This week begins in the shadow of the recent airstrikes over Syria which took place over the weekend. The action taken by the US, UK and France were well telegraphed, Theresa May will face questions on the UK’s involvement in the House of Commons this week. Markets appear to be treading water at the moment, not quite sure if robust economic growth will drag it through this rough patch or if recent volatility heralds the latter stages of the global economic cycle. Airstrikes over Syria and potential confrontation with Russia will not help to settle the nerves with investor sentiment as finely balanced as it is today. ▪ Geopolitical rumblings aside, markets typically look past shortterm noise which means investors will be trying to understand what the more medium term drivers might be. This week that will, to some extent, be guided by corporate earnings results in the US. This quarter’s set of results take on more significance as analysts attempt to decipher just how much more profitable companies have become since the recent tax reforms were implemented by the Trump administration.
As always with ‘earnings season’ we’ll get a real-time check on the health of the US consumer when the banks report. Last Friday JPMorgan, Citigroup and Wells Fargo reported broadly stronger than expected earnings but this week sees retail giant, Bank of America reporting. Analysts will be looking for clues within the consumer loans business – are consumers borrowing more money to buy cars, are they spending more on their credit card than they were last year? Today we’ll also see US retail sales data, thereby getting further insight into current consumer spending habits. ▪ UK inflation data will be released this week. The consumer price index (CPI) is forecast to be 2.7% for March, thereby continuing to hold beneath the 3% level recorded in January. The day before we’ll also see labour market data, where expectations are for the unemployment rate to remain at 4.3%. Much of the focus will be on wage growth data which has been a bit stronger in recent months.
These data will be important in the context of the upcoming Bank of England monetary policy meeting in May where there is a growing expectation that they will raise interest rates for only the second time since the great financial crisis. Inflation and the labour market remain key indicators in their dashboard. Should the data suggest rising inflationary pressures, we would expect a rate hike to become a formality next month.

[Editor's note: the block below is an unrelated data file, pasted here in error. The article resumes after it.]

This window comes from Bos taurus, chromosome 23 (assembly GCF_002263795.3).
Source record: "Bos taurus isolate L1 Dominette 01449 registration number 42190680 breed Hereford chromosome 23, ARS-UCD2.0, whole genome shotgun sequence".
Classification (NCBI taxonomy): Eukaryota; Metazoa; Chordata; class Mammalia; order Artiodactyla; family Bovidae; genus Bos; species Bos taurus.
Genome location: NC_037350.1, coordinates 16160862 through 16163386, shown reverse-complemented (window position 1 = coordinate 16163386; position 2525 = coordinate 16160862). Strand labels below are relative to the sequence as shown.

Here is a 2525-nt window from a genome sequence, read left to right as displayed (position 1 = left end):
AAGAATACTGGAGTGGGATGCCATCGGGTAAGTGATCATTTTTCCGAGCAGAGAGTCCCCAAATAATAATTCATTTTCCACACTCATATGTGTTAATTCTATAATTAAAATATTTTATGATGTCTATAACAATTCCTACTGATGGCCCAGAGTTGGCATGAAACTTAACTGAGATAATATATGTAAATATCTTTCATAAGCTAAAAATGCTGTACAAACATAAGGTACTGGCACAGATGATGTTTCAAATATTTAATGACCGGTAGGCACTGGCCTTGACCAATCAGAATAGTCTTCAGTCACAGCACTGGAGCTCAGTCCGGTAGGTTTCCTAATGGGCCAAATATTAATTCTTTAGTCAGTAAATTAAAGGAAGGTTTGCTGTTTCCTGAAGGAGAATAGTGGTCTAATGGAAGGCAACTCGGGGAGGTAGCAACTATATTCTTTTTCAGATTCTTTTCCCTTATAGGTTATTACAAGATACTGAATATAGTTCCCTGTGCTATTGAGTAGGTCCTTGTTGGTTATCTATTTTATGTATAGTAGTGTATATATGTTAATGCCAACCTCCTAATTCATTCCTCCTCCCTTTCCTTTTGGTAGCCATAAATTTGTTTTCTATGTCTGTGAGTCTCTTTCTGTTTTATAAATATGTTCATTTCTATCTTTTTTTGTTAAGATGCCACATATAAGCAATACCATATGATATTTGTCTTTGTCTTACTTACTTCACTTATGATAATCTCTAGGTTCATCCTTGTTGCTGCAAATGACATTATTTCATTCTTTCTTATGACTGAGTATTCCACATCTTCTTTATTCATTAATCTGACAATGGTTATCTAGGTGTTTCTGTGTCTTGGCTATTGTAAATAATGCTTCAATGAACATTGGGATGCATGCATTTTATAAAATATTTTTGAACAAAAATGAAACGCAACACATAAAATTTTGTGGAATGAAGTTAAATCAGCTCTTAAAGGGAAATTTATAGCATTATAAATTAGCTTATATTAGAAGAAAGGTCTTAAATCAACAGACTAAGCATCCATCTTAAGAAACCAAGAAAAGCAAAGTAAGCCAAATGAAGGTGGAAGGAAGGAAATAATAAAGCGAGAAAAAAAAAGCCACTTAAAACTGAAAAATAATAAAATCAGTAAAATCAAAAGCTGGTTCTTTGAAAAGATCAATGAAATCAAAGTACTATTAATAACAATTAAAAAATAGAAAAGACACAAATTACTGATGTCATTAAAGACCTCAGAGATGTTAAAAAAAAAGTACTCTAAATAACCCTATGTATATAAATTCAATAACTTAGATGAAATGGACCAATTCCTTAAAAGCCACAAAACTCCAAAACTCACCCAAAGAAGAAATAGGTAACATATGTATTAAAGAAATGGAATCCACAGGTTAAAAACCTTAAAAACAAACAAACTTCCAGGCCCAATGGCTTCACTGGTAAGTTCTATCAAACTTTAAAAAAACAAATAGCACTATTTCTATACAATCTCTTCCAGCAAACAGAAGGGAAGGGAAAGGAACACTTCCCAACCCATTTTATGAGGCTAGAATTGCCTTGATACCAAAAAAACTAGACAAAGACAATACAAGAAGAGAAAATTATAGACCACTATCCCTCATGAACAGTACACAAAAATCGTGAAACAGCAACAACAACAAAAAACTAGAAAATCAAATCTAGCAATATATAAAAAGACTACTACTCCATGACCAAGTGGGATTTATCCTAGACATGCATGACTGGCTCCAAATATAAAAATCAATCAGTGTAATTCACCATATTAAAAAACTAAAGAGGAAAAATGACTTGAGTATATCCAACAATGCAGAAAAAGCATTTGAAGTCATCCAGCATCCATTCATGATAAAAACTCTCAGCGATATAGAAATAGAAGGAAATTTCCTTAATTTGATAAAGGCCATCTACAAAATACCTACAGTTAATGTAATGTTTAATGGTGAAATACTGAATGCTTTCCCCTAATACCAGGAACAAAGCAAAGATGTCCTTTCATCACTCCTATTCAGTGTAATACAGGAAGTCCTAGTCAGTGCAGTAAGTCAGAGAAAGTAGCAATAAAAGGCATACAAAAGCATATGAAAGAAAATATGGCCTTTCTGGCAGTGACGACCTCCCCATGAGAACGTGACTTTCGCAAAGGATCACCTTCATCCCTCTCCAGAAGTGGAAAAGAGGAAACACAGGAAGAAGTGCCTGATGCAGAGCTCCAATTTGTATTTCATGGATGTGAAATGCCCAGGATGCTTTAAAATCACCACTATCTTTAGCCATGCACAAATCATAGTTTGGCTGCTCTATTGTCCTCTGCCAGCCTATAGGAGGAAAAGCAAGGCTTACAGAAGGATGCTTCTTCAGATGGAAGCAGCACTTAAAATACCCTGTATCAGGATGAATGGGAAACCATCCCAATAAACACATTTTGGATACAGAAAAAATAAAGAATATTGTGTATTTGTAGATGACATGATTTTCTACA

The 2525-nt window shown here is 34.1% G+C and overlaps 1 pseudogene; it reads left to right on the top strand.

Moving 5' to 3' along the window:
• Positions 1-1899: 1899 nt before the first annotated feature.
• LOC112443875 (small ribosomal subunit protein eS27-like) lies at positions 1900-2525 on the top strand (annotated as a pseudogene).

Finally Chinese economic growth data for the first quarter of this year are also released this week. Forecasters expect the headline rate to remain stable at 6.8% (on an annualised basis) but there are some downside risks. Some of the leading indicators in China have weakened in addition to recent trade war spats with the US, will bring the Chinese growth story into greater focus this year and whilst we expect little impact in the short-term, they remain a concern for longer term growth in the economy.
A tough week for Facebook founder and CEO Mark Zuckerberg who testified in front of both Congress and the Senate over allegations the company’s privacy laws had been compromised following the Cambridge Analytica scandal. He emerged with his reputation unscathed and indeed the share price of Facebook moved higher over the two days of testimony.
We received the minutes of the most recent Federal Reserve meeting last week, where the tone was relatively hawkish. One key takeaway was the relaxed attitude towards the recent trade war rhetoric, with the Committee noting that an increase in tariffs would not (in their current form) be enough to derail the US recovery. This attitude is in stark contrast to the European Central Bank meeting minutes which were released the following day. The Committee there noted that they were, in fact, worried about the US-China trade war and the potential negative impact on European economic growth.
Markets now expect a significant chance of another US interest rate increase at their meeting in June. This expectation has been propelled higher by the release of US inflation data last week. As measured by CPI, inflation dropped by 0.1% in March. However, when stripping out the volatile food and energy component (known as core CPI) inflation actually increased to 2.1%. This core figure is now a
It hasn’t been a great week for Chief Executives in the world of big business. Over the weekend it was reported that Sir Martin Sorrell is to leave WPP following an investigation into his conduct. Little detail has been released on this but he leaves behind the world’s largest advertising business where he has been in charge for the last 33 years.
Larger German companies have already identified leadership issues and spent last week rectifying their mistakes. At banking giant Deutsche Bank, the sword finally fell on John Cryan who oversaw a three year period where the bank struggled for profitability. At car manufacturing giant Volkswagen, Matthias Mueller was replaced as part of a broader managment overhaul following the diesel emission scandal in 2015.
Source: Bloomberg. Figures are for the period 9th April to 15th April 2018.
Where the index is in a foreign currency, we have provided the local currency return.
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